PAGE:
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Matlock: Lilybank Hydro (Dalefield)
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Lilybank Hydro, on Chesterfield Road, Matlock was built by George Barnard Barton
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Matlock Bridge, early 1890s

Some other hydros:

Chatsworth Hydro

Rockside, from the South

Smedley's, early 1900s

Oldham House Hydro, Prospect Place & Woodlands School

Lilybank was described in glowing terms in 1932:
"A few minutes' walk from the Golf Links is the Lilybank Hydro, commanding fine views. Tennis, croquet and bowls may be enjoyed, and a series of amusements keep things going happily indoors. Hydropathic treatment on the latest principles is given by experienced attendants. There is ample motor garage for visitors[1]".

Originally called Dalefield[2], the establishment on Chesterfield Road was opened as a hydropathic establishment by George Bernard Barton. His father, George, had opened Jackson House about thirty years before and followed the likes of John Smedley, Charles Rowland and the Davis family into the business of hydropathy. There is a little confusion about the two Bartons in some of the trade directories and they are often linked under the title of "Mr. Barton".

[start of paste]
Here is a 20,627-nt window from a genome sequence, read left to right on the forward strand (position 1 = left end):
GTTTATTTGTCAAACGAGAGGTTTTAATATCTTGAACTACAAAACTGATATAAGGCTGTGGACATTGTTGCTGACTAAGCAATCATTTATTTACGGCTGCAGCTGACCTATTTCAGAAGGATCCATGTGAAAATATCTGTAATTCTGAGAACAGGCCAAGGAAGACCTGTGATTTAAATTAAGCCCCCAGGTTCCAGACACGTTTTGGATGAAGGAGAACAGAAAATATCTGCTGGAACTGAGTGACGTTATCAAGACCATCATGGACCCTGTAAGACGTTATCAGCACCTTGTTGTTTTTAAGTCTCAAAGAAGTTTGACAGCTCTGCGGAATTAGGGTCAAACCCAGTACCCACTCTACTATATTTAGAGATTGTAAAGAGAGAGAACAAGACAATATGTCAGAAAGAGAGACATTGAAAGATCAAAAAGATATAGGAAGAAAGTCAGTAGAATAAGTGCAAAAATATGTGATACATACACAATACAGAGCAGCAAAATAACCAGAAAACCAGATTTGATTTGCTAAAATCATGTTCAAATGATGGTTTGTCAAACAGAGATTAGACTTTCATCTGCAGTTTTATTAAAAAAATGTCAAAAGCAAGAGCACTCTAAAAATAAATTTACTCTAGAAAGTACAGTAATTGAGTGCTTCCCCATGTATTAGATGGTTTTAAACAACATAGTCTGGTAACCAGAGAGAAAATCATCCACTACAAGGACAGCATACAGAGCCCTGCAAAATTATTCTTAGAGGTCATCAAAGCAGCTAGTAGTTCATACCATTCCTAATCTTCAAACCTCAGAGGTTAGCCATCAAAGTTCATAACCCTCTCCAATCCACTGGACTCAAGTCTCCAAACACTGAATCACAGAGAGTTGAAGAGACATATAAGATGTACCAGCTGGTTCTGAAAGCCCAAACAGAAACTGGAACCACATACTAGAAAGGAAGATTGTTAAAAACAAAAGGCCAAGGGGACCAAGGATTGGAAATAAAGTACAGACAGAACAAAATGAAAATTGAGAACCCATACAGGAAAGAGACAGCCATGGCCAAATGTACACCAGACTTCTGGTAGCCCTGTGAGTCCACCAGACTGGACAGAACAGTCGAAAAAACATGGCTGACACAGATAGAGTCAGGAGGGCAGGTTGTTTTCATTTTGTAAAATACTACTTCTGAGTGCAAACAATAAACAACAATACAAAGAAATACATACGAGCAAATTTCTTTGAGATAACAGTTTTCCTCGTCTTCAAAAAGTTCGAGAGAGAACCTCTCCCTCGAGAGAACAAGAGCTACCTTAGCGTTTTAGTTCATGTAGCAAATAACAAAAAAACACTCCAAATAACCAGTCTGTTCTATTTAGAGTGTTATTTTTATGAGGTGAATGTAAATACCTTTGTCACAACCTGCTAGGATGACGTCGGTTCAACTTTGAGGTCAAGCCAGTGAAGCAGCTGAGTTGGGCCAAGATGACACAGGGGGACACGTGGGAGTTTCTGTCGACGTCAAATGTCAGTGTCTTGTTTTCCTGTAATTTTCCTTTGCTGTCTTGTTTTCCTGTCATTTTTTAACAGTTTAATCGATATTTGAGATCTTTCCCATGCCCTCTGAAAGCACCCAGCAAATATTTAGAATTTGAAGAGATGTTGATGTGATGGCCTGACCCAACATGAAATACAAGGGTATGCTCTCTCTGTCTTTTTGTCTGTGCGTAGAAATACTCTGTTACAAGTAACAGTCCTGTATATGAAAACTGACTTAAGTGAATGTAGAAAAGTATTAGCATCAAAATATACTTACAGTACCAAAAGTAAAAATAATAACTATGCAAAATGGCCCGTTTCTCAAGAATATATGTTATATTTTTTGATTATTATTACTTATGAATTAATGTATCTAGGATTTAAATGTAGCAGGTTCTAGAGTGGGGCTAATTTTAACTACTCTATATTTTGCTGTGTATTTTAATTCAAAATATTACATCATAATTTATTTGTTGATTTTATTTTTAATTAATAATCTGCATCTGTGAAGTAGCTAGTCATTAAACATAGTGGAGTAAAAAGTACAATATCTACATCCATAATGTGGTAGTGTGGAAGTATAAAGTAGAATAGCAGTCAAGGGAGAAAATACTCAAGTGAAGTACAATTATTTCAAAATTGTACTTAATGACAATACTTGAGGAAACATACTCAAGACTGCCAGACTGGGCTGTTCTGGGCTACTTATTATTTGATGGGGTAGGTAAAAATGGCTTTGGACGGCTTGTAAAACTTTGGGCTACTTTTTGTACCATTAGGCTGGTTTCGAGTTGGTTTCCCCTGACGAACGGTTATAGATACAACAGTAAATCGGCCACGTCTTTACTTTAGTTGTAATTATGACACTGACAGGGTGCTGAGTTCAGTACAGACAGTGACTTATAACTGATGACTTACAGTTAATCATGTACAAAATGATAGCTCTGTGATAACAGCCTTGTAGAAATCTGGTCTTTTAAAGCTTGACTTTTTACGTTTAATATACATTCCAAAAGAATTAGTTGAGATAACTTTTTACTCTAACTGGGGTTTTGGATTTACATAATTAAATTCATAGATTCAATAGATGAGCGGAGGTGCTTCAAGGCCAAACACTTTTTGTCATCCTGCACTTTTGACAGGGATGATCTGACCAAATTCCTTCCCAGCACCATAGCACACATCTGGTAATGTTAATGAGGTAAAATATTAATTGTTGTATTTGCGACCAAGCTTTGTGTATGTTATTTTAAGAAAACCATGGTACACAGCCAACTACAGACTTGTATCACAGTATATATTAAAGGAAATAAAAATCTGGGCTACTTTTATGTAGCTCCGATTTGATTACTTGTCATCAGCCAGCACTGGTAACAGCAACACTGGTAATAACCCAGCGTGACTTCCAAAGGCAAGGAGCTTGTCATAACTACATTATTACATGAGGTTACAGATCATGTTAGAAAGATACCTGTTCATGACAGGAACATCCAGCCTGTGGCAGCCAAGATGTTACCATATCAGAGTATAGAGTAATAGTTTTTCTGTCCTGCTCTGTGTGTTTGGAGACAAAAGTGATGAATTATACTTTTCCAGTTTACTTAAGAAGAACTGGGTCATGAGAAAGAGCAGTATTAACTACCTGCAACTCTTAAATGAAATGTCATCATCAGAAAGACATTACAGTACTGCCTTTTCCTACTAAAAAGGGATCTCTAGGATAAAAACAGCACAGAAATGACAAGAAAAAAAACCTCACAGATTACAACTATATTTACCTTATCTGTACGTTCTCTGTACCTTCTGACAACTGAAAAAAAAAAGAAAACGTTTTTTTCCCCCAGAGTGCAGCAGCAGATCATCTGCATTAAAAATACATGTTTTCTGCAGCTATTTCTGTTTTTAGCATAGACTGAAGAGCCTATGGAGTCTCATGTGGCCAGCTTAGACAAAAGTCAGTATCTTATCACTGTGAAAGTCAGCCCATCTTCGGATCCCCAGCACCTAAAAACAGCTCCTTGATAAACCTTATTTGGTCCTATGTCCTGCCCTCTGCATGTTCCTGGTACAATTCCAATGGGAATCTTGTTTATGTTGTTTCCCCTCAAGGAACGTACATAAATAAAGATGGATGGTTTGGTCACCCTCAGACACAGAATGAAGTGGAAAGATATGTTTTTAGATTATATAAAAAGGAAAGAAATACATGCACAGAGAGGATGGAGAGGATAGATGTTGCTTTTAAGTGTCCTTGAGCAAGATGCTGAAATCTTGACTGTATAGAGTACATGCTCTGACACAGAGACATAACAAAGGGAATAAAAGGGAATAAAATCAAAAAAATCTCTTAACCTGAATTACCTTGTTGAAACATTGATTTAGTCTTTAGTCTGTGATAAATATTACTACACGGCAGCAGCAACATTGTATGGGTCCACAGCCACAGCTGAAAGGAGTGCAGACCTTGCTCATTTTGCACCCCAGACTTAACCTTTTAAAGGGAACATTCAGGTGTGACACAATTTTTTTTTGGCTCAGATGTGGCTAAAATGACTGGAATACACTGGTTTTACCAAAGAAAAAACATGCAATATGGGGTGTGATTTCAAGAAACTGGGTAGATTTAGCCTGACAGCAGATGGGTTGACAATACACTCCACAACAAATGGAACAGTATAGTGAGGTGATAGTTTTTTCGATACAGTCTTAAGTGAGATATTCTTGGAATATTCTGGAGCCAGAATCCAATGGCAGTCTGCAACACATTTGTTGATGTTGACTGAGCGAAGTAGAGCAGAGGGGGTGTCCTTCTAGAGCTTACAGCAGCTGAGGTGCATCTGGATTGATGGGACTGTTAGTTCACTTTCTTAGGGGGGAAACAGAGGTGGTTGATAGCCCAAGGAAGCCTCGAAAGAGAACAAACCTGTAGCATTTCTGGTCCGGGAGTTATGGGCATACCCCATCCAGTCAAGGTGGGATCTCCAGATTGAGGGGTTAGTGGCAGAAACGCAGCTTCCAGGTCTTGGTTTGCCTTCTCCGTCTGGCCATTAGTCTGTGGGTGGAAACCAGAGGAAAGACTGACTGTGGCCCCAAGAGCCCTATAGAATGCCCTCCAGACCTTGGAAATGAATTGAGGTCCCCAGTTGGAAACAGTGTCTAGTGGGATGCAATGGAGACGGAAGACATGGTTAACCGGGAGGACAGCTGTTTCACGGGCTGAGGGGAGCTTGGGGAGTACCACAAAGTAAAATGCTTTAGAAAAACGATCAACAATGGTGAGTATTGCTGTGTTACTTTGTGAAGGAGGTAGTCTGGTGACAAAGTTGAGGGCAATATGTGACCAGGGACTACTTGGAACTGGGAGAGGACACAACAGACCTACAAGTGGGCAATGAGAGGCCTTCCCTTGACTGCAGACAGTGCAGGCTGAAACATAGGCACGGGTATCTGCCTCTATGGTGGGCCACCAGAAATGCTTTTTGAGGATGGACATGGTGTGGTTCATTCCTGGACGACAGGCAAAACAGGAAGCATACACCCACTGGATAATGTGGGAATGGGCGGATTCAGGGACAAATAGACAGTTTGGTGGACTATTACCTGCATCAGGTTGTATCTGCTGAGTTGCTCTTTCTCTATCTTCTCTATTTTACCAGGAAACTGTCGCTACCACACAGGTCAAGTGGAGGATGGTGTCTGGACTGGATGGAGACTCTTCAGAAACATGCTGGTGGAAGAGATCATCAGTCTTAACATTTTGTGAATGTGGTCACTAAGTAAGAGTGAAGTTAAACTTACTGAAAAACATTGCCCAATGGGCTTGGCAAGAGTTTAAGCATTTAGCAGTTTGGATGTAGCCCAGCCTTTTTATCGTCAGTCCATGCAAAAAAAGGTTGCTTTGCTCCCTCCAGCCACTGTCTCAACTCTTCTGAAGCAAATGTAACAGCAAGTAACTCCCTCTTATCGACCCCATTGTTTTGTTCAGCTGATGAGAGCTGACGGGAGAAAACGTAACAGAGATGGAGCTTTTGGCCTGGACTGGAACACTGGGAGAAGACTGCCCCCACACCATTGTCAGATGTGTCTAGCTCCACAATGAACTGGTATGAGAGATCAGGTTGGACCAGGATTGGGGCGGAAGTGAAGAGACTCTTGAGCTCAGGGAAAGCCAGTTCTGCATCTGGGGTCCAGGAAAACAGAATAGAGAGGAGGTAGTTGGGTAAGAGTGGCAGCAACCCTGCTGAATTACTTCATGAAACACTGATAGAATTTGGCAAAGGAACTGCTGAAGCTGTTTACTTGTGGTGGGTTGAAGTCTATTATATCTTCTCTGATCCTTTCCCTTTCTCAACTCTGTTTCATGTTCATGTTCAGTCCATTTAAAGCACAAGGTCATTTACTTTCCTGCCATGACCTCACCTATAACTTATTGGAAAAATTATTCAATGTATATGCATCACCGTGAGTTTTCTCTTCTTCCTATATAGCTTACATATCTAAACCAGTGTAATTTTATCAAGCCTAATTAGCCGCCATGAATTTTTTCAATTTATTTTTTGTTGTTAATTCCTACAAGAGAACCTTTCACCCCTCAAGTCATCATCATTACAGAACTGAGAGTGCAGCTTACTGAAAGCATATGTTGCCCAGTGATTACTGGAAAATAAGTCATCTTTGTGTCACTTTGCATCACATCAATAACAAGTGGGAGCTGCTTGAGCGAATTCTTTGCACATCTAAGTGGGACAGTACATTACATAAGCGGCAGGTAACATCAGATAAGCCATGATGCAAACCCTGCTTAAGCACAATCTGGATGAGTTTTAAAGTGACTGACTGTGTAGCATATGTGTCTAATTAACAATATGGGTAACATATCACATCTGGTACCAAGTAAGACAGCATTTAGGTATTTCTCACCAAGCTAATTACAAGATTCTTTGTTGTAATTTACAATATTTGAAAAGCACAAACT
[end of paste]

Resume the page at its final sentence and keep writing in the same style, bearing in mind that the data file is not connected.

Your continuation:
The following quotation from Bulmer's Directory refers to George Bernard Barton: "Subsequently, he erected commodious and handsome premises called Dalefield Hydropathic Establishment, in which he introduced many improvements suggested by his experience, and furnished it in first-class style. The house stands within its own grounds, and commands delightful prospects along the valley of the Derwent. The dining-hall, drawing-rooms, &c., are all spacious, well ventilated, and handsomely furnished, and various indoor and outdoor amusements are provided. The heating arrangements are a special feature to ensure an equable temperature in winter and stormy weather. The establishment is not exclusively a sanatorium; it affords accommodation to families and others who desire to spend a holiday amidst the beautiful scenery of the English Switzerland and it is also a delightful winter resort for those delicate individuals who dread the severities of our English climate[3]".

Lilybank, winter or early spring, probably taken a few years before the top image.